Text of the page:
About 75 people attended the Hamburg meeting. Candidates for Family Court, Hamburg Town Court, Hamburg Town Council, County Legislature and County Executive all made their appearances. Judge candidates cannot talk about anything but their qualifications, which is probably about as boring for the candidates at this stage of the campaign as it is for their audiences. Poloncarz and Walter were joined that evening by Green Party candidate Eric Jones. Nothing new or exciting came out of the discussions but the Hamburg residents got to ask face-to-face questions.

The League forum also included a debate of sorts between attorneys Kevin Gaughan and Craig Bucki about the merits and de-merits of upsizing the Hamburg Town Board back to five members instead of the current three. Gaughan insists that the smaller board saves money, but Bucki notes that the 2016 Hamburg budget is higher than it was in 2009, when there were last five board members. I think a five-member board makes a lot more sense operationally. There were 500 signatures on the petitions that encouraged the current Board to schedule the November referendum on upsizing, but some politically active friends who live in Hamburg tell me the referendum will be defeated.

I also attended a luncheon meeting of the Cheektowaga Chamber of Commerce this week where both Democratic Chair Jeremy Zellner and Republican Chair Nick Langworthy spoke. They both gave their respective party pitches and then answered questions.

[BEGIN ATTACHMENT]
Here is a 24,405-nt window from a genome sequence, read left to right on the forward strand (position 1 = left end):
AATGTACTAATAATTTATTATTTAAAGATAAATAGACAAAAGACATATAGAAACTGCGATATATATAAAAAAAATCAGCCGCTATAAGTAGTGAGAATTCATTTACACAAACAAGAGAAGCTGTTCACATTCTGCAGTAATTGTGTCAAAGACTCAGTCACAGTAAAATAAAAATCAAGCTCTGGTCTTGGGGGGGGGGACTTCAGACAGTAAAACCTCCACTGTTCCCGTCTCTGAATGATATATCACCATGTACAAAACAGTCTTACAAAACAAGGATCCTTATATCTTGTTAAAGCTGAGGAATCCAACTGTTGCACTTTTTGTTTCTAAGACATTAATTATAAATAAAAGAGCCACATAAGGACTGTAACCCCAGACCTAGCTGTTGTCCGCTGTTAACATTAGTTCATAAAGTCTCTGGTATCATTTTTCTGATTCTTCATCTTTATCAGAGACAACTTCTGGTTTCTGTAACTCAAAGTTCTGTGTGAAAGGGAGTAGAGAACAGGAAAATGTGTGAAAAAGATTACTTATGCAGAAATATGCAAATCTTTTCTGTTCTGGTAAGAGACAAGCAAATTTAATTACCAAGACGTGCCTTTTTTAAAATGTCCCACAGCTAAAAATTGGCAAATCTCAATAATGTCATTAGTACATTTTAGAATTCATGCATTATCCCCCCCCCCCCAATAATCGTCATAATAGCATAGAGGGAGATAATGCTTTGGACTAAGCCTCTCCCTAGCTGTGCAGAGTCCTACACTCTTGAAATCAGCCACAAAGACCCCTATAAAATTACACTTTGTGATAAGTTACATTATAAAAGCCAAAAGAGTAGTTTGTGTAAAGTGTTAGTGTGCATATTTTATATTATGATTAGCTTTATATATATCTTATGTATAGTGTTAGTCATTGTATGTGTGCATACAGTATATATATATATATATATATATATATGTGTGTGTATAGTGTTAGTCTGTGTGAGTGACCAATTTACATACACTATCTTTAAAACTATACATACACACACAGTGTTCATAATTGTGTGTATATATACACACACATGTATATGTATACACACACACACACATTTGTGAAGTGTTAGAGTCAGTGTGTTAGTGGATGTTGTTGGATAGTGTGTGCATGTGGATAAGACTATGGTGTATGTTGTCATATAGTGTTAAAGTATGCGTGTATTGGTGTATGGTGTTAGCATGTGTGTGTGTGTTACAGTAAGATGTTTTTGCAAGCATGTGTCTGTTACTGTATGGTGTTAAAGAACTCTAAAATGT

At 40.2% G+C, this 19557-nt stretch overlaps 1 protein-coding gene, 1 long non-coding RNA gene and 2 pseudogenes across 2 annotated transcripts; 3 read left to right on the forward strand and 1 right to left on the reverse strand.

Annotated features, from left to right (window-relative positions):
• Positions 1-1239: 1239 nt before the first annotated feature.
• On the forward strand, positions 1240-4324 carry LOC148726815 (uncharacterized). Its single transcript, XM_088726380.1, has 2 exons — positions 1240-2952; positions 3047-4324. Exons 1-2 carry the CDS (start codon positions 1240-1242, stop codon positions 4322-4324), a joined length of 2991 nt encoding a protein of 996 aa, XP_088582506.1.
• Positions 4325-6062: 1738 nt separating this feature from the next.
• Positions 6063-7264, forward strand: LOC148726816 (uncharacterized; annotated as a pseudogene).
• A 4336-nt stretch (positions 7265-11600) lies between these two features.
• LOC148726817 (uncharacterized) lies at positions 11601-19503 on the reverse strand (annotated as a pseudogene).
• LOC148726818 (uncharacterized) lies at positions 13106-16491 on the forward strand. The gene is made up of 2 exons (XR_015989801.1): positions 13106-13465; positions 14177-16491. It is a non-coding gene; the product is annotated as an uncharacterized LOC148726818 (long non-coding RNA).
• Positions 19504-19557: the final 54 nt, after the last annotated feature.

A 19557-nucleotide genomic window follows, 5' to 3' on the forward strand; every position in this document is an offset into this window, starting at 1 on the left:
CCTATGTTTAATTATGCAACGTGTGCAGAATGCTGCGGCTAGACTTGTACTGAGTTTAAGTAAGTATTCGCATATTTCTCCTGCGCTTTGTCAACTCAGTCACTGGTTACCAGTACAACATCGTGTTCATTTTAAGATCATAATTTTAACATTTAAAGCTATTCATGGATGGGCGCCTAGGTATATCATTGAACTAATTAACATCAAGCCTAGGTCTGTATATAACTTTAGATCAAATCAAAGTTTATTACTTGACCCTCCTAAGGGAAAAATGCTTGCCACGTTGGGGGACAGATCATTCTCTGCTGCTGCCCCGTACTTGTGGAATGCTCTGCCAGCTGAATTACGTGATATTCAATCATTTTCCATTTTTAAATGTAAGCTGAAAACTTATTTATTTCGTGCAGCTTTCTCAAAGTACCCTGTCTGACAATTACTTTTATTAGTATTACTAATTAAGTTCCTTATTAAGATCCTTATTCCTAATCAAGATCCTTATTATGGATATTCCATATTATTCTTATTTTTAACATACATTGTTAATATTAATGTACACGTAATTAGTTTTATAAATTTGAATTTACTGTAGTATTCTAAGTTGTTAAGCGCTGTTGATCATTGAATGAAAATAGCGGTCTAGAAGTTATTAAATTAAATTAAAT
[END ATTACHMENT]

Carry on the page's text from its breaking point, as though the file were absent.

There were some complaints from the audience about the lack of electoral competition in some offices. The answers from both Jeremy and Nick were similar and they offer a reasonable explanation. Running for public office, regardless of which office, can be a large commitment of time and sometimes personal money to the effort. Party loyalists are less inclined to “take one for the team,” even if they know what they are getting into.

The County Republicans are noted for not running candidates for any office in the City of Buffalo, where nearly 30 percent of county residents live. A lack of competition in Buffalo depresses turnout and helps balance out the substantial county-wide enrollment edge that the Democrats have, at least on paper.

Langworthy, however, makes a good point. The only competitive race in Buffalo this year is in the Delaware District, where a Republican candidate emerged from a write-in process. Nick notes that the highest percentage of Republicans in any of the Buffalo Council Districts is in Delaware, but even there only 15 percent of the registered voters are Republicans. Those registration figures are not likely to change anytime soon, and without a registration base there is not much to encourage a Republican to run for office. To a lesser degree a similar situation exists in some of the county’s small and heavily Republican towns where potential Democratic candidates might be discouraged from seeking election.

Getting the public interested in a local election is a challenge, and poor turnout is certainly a negative mark on the political process. That being said, there is no obvious solution to the dilemma.